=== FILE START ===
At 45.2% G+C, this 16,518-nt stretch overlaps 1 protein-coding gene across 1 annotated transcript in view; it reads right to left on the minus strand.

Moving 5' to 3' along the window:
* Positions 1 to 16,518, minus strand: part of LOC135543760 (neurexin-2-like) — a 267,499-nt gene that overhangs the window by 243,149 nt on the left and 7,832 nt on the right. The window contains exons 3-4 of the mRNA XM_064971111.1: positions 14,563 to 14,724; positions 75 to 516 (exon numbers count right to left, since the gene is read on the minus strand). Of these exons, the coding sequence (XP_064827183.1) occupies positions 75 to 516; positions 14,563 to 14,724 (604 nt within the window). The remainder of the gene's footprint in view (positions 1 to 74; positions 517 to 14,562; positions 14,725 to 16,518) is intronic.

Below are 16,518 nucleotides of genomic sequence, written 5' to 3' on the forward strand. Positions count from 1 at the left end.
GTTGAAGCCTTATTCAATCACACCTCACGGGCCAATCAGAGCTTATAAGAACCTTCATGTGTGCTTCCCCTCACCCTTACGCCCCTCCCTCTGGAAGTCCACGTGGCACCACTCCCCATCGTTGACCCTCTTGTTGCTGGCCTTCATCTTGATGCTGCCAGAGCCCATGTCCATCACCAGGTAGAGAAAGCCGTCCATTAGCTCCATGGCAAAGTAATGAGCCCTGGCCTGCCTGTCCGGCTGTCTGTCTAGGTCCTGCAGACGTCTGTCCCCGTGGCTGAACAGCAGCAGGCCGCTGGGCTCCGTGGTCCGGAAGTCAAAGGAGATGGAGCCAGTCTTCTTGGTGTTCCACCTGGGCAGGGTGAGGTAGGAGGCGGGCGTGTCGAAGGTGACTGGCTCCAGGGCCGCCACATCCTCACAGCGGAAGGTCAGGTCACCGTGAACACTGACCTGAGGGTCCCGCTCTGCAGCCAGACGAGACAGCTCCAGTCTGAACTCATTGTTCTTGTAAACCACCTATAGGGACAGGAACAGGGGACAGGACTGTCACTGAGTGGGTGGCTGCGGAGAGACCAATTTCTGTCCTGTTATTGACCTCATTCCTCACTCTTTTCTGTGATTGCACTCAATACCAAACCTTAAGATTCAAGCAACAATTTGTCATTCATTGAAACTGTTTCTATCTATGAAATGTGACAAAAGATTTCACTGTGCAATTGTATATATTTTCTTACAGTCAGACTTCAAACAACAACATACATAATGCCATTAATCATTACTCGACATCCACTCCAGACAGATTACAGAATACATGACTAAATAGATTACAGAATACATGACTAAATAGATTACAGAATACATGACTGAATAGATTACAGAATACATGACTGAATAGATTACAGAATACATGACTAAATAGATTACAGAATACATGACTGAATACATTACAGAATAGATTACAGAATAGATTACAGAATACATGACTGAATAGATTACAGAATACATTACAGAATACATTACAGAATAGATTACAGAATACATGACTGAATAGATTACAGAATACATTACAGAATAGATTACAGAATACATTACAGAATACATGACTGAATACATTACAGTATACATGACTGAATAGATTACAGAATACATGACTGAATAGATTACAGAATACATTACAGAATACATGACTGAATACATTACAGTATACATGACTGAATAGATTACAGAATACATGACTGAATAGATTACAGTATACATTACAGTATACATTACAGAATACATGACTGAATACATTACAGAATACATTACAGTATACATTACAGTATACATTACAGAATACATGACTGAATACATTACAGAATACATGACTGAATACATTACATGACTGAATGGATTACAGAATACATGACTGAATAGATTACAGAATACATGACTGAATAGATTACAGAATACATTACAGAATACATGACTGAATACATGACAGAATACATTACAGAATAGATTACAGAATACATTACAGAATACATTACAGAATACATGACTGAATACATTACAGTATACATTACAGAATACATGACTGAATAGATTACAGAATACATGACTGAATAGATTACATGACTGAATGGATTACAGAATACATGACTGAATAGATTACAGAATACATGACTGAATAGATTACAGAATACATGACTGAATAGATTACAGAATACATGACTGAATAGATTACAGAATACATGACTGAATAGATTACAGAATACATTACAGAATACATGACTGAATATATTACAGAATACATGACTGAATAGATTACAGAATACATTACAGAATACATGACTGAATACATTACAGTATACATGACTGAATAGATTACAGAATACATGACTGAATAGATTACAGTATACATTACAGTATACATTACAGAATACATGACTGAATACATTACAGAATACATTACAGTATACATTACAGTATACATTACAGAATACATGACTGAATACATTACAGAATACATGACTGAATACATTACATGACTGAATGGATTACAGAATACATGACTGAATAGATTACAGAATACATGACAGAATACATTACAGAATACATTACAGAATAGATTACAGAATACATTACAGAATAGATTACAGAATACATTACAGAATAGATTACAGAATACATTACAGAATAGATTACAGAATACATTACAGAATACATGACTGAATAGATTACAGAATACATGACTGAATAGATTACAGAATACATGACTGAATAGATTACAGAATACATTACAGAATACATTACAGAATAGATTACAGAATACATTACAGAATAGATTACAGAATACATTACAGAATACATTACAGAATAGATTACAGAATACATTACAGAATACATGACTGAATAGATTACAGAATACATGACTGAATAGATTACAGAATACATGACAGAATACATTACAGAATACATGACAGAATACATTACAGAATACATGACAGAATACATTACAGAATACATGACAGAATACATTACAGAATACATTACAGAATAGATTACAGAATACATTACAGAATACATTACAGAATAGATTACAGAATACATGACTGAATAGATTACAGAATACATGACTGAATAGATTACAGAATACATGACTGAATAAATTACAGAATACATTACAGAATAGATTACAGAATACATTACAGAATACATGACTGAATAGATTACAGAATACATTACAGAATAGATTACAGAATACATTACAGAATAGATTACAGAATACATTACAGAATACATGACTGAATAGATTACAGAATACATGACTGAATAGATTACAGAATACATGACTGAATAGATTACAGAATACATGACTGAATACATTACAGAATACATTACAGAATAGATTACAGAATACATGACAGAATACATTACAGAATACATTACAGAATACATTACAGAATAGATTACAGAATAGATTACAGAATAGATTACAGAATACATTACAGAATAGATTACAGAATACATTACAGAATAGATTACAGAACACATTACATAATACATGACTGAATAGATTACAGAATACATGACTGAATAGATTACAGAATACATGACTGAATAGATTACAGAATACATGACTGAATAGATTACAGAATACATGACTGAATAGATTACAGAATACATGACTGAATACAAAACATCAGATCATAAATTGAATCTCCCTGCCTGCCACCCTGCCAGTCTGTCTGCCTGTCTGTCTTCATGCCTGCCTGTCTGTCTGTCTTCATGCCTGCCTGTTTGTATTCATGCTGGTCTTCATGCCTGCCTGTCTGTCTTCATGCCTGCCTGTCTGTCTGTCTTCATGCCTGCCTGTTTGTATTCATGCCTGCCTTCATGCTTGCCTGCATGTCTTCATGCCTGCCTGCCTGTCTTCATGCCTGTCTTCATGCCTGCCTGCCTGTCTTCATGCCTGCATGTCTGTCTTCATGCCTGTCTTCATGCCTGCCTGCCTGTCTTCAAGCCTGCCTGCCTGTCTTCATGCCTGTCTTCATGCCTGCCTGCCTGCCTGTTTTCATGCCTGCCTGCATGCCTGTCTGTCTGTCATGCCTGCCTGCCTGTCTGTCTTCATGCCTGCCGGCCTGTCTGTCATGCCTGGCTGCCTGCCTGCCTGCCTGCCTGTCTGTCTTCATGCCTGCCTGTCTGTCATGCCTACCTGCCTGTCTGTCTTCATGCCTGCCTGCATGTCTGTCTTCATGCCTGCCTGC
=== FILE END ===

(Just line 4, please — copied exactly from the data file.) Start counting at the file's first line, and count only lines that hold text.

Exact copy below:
Below are 16,518 nucleotides of genomic sequence, written 5' to 3' on the forward strand. Positions count from 1 at the left end.